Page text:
Title : First investigation on alimentary tract parasitic fauna of black-headed gull (Chroicocephalus ridibundus) in Iran with the first record of Opisthorchis spp in gulls.
Gulls are water birds with a wide distribution worldwide and habitats very close to the human environment. Due to being a migrant and omnivorous diet of these birds, they can contract and transmit many diseases all over the world. This research aimed to investigate the parasitic fauna of the black-headed gulls (Chroicocephalus ridibundus) for the first time in Iran to show the importance of the transmission of common diseases between different species of animals and zoonoses by these migratory birds.
Sampling was conducted during the winters of 2022 and 2023 in the urban areas of Tehran, Iran. A total number of 200 stool samples were collected and stored in 2.5% potassium dichromate and 4°C. The samples were examined by flotation, direct slide from the sample, staining with Modified Ziehl-Neelsen to identify Cryptosporidium spp. and acetic alum carmine staining to identify cestodes. In this survey, 11 species of parasites found were identified by the morphological evaluation. In total, four species of trematodes including Cryptocotyle spp. (2%), Echinoparyphium recurvatum (2%), Echinostoma revolutum (4.5%), and Opisthorchis spp. (1.5%), three species of cestodes such as Diphyllobothrium dendriticum (2.5%), Wardium spp. (0.5%) and Cestode spp. (1%), three species of nematodes include Capillaria carbonis (3.5%), Eucoleus contortus (27%) and Tetrameres spp. (2%) moreover one type of Eimeria spp. (8%) as protozoa were identified. Six species of these helminths were reported for the first time in Iran. The five species were also found for the first time in the black-headed gull. Opisthorchis spp. is identified for the first time in gulls and the second report of this parasite in birds.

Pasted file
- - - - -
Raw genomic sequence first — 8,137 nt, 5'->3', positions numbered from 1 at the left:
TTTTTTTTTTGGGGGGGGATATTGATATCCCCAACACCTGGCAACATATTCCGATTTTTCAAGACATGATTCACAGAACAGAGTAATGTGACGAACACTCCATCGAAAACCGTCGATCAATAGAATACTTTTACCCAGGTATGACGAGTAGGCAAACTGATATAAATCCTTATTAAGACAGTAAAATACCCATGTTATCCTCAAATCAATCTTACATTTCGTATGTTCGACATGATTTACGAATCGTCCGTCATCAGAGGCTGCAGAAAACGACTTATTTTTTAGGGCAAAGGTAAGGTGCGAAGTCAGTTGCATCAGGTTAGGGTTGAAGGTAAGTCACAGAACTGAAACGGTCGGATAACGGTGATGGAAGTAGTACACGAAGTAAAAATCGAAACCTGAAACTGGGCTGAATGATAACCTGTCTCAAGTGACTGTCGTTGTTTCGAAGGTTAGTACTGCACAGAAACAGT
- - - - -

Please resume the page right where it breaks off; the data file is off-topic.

Considering the Significance of further investigation of gulls as carriers of new parasitic diseases and to create strategies to minimize these diseases to humans and animals, considering the closeness of the environment of these birds to the human environment.
The wide range of zoonotic parasitic diseases in gulls is also very significant.
In addition, in recent studies, by identifying birds as a new host for Opisthorchis spp. and the importance of this parasite in causing disease in humans, the continuation of research on the transmission of this parasite by migratory birds to new areas is determined.
The images of some parasite eggs are unavailable in the references and are being published for the first time.